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Multi-tasking is for the birds. If I’ve said it once, I’ve said it multiple times. The human brain is not designed to pay attention to more than one task at a time.
Unfortunately, modern society has an expectation that we can and will multi-task and this is where we can get into difficulties, which can sometimes be even life threatening.

You may be aware that driving and using your mobile phone is a bad idea because you are distracted from paying attention to your driving and more at risk of having an accident.

But what about using your phone when not driving, say just walking along the street minding your own business?
That wouldn’t be a problem surely?

Well, actually it might, especially if you are an “older “ adult.

In a study published in “Psychology and Ageing” a group of researchers took a group of 18 undergraduates and 18 older adults (aged 59 to 81) and got them to cross simulated streets of varying difficulty while undertaking one of three tasks.

1. They were either completely undistracted
2. They were listening to music
3. Or they were using a mobile phone.

The findings: that the younger people showed no impairment on dual ask performance. This was interesting as there have been a couple of reported deaths recently where young people have been fatally injured when distracted while texting. In one case a young man fell to his death in a multistorey car park. He simply didn’t realise he was walking towards the edge and the barrier was too low to stop him from falling off.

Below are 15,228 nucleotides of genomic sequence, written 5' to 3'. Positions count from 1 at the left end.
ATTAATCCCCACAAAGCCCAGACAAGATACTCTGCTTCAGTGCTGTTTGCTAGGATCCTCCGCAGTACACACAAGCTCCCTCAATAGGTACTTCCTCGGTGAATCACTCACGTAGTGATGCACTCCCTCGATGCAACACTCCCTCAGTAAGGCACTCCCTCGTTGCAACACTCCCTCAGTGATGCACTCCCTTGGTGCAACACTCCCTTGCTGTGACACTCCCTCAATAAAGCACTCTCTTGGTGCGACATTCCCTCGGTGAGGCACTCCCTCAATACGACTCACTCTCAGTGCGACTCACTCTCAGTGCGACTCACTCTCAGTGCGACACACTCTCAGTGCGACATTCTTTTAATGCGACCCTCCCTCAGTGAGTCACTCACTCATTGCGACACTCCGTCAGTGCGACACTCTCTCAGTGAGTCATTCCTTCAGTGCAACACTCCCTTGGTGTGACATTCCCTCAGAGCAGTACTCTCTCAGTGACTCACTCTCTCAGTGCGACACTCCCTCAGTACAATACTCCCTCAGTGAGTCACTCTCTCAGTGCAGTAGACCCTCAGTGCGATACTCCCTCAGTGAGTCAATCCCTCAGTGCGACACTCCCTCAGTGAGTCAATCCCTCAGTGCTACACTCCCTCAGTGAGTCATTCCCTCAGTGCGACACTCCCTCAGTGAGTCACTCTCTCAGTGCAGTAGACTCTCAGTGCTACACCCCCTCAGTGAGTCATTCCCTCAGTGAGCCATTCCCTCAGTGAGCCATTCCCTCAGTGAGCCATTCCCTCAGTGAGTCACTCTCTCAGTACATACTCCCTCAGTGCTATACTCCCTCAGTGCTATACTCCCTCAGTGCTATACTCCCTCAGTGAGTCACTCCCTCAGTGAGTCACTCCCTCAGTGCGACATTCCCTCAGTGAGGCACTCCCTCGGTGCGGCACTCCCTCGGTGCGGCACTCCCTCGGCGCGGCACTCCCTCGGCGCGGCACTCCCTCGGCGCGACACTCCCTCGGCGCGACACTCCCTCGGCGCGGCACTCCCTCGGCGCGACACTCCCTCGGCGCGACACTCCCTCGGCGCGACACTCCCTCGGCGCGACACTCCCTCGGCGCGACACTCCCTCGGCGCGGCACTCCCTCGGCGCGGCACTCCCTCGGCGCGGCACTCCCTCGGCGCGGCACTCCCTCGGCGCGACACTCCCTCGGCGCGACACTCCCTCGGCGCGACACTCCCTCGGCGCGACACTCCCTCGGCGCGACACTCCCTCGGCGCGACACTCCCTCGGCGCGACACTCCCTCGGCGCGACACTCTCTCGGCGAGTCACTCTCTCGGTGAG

However back to this study where they found that the older adult group took longer to cross the road when distracted by listening to music and more so this was worse still distraction while talking on a hands free mobile phone. They were more cautious in how they approached actually initiating to cross but this did nothing to improve their safety.
They were also found to be more likely to actually fail to cross the road in the time allocated while talking on their phones.
Having nearly brained myself on several occasions trying to send a text message by walking into traffic signs on the sidewalk (never a good look!) I have realised the folly of my ways and now just stop, answer the phone, send a message or whatever, before trying to walking off to my next destination.

It all makes sense though. Our brain tries to help us in our dual tasking by alternating between tasks, which of course leads to time when we are actually not paying attention to anything.

Perhaps mobile phones need to come with a health warning. Please do not use while in driving in your vehicles or using your legs to walk.

Ref: Mark B. Neider, John G. Gaspar, Jason S. McCarley, James A. Crowell, Henry Kaczmarski, Arthur F. Kramer. Walking and talking: Dual-task effects on street crossing behavior in older adults.. Psychology and Aging, 2011; DOI: 10.1037/a0021566

Dr Jenny Brockis

Dr Jenny Brockis is a medical practitioner and internationally board-certified lifestyle medicine physician, workplace health and wellbeing consultant, podcaster, keynote speaker and best-selling author. Her new book 'Thriving Mind: How to Cultivate a Good Life' (Wiley) is available online and at all good bookstores.

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